A new commission from Transform, Action Hero’s Oh Europa expresses through movement a spirit of blurring boundaries. More participatory archiving project/artwork than performance or theatre, Oh Europa gives further evidence (if it were needed) that Transform is willing to platform work which blurs traditional formal boundaries. My interaction with the work comes from entering a camper van, in which Action Hero travelled over 32,000km across the European continent, meeting with people and recording more than 20 hours of love songs.
When I arrive at the installation, I am the only punter there. I’ve travelled a lot, I’ve walked through some drizzle and navigated Leeds and I’ve not spoken much to anyone that day. It’s quiet. I step through a large, dark and almost empty unit and climb into the van. A few screens paired with headphones are fitted inside. A screen displays short videos of locations visited by the van and Action Hero, and the headphones play ambient sound from the location. It is soft and welcome to sit and listen to recordings of wind, water and distant traffic and people, as I leaf through the project’s accompanying book.
At 41 locations to date, Action Hero set up virtual ‘beacons’ set to GPS coordinates, where you can listen to broadcasts of the love songs they recorded on their trip. The ongoing work implicitly offers a vision of a borderless Europe; Action Hero’s Europe is a land mass where people live, love and sing about it. It strikes me that the struggles and breakings and failings inevitable to any large project are not presented here. Oh Europa is not about the negotiations, practical and political, that created it, but the ambition, connections and the fruits of the endeavour.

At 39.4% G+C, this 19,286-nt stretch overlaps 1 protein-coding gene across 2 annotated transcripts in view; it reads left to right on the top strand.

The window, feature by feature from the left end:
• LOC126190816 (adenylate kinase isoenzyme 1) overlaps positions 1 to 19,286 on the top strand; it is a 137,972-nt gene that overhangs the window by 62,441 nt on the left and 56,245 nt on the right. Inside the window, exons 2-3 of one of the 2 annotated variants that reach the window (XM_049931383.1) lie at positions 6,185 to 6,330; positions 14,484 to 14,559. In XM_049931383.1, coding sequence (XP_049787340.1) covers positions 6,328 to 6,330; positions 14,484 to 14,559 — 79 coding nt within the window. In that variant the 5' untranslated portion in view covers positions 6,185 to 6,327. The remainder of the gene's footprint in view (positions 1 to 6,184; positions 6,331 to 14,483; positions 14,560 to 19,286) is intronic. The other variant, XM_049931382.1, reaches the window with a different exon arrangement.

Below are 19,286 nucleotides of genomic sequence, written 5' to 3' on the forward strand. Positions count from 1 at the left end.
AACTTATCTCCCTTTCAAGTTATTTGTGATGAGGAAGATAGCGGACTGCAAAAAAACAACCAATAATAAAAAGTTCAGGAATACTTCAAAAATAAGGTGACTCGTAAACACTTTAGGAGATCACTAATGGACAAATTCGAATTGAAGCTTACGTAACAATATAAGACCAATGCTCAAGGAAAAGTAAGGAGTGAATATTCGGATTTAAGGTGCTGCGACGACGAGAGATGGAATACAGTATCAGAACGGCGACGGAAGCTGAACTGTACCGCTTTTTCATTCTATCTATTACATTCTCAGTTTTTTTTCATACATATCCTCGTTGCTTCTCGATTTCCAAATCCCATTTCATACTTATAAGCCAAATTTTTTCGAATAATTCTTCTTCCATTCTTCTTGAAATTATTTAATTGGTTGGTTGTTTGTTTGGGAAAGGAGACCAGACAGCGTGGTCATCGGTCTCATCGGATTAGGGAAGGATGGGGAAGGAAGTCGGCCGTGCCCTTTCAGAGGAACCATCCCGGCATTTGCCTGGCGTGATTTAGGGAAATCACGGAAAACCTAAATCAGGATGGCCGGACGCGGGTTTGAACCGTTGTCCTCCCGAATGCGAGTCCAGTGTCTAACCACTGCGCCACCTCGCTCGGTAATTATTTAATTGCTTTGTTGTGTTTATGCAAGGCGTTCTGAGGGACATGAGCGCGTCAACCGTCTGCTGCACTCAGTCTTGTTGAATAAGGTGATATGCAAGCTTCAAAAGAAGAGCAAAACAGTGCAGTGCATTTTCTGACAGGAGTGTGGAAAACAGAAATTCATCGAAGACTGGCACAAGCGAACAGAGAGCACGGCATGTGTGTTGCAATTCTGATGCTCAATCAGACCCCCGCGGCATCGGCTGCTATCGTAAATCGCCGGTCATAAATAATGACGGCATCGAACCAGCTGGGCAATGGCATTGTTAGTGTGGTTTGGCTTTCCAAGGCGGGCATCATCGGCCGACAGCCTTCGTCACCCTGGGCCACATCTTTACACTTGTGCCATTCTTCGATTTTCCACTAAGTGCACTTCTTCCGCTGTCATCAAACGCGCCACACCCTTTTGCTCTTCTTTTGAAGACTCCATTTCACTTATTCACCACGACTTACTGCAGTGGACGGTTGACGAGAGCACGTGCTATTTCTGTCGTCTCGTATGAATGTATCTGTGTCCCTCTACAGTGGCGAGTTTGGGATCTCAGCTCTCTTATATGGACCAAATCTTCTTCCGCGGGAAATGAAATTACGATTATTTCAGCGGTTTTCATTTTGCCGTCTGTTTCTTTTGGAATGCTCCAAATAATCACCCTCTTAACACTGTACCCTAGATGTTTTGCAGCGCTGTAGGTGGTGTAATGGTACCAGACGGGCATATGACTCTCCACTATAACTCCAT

Some of Oh Europa’s locations are of political, historical or geographical significance. The one which sticks to me is the river Moselle, near Schengen, Luxembourg. Here in 1985 the Schengen agreement of the abolition of border controls was signed, on a boat floating where the borders of France, Germany and Luxembourg meet. I sit hogging a pair of headphones which plays through a selection of their collected songs. I might be half an hour, absorbing. I reflect on the power imagined concepts like Europe have. I reflect on the fragility those things we depend on have, and how small a thing I am, how little space I take up.
Action Hero are still collecting love songs. I have a mind which one I would sing if I am ever in the right place at the right time. Thinking about it is a good space to occupy – songs are tools for taking ourselves out of physical space and placing ourselves on a continuum of culture and time. We are our own heritage, in the songs we know and ways we see each other. Geography is just accidents.
Geographical accidents mean that I see work more often from a smaller range of artists than the whole world has within it. One of the things I associate most strongly with Transform is seeing work like El Conde de Torrefiel’s Guerilla in 2017, or Holzinger and Riebeek’s Schoenheitsabend in 2016. As much as Transform is inseparable from Leeds, it places Leeds within an international context. I am unable to see Jamal Gerald’s Idol or 70/30 Split’s bYOB at this year’s festival but both are young artists from Leeds who I have seen perform work at Transform festivals past. With the festival’s support they have grown as makers and Transform demonstrates its confidence in their work this year by including them as part of the main programme. In common with Action Hero and Oh Europa’s conception of Europe as a geographically permeable and contiguous space, so is the international world of performance. Jamal Gerald and 70/30 Split have always been of the same broad fabric as older, larger companies, but Transform use their heft to financially and culturally back these relatively new makers through programming and commissions.